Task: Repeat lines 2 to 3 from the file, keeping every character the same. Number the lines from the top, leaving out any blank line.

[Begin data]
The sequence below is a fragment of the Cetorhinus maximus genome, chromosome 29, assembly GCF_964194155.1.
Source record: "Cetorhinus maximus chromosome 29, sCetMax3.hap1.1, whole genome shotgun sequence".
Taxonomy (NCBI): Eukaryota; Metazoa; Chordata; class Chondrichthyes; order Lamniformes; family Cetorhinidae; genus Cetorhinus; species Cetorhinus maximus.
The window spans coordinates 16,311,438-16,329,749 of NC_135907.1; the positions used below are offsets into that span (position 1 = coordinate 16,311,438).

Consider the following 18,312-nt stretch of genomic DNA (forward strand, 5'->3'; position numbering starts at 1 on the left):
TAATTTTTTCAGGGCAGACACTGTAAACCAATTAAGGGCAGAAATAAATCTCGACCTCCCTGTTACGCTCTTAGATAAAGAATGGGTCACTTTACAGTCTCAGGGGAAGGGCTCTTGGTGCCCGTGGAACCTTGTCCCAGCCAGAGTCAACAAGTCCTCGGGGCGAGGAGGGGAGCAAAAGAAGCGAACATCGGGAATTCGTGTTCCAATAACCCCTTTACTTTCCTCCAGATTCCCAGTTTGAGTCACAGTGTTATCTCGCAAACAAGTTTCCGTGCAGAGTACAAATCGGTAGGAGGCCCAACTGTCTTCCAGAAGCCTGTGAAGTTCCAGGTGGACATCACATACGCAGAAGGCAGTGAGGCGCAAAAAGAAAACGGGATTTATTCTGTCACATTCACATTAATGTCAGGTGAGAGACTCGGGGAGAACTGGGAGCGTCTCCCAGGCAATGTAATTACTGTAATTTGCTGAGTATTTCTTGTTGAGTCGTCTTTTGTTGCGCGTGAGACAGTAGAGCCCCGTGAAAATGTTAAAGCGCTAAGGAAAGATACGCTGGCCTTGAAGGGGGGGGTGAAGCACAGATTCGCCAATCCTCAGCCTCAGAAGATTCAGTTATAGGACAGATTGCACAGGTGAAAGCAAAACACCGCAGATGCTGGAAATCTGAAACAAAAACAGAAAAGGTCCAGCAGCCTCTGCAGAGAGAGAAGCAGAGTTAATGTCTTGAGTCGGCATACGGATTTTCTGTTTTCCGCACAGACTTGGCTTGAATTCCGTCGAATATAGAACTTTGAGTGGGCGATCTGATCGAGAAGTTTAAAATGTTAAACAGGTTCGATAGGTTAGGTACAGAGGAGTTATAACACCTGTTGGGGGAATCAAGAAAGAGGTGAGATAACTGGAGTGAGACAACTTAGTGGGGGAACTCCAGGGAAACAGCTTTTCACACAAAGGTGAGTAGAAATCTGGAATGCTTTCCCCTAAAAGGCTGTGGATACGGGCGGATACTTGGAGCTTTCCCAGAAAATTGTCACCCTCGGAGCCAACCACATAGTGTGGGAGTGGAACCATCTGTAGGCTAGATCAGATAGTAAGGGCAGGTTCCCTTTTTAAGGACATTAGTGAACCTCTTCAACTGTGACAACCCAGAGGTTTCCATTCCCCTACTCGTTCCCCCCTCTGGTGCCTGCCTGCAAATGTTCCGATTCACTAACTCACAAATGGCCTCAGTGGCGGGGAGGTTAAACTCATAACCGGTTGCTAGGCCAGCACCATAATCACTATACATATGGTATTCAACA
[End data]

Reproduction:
Source record: "Cetorhinus maximus chromosome 29, sCetMax3.hap1.1, whole genome shotgun sequence".
Taxonomy (NCBI): Eukaryota; Metazoa; Chordata; class Chondrichthyes; order Lamniformes; family Cetorhinidae; genus Cetorhinus; species Cetorhinus maximus.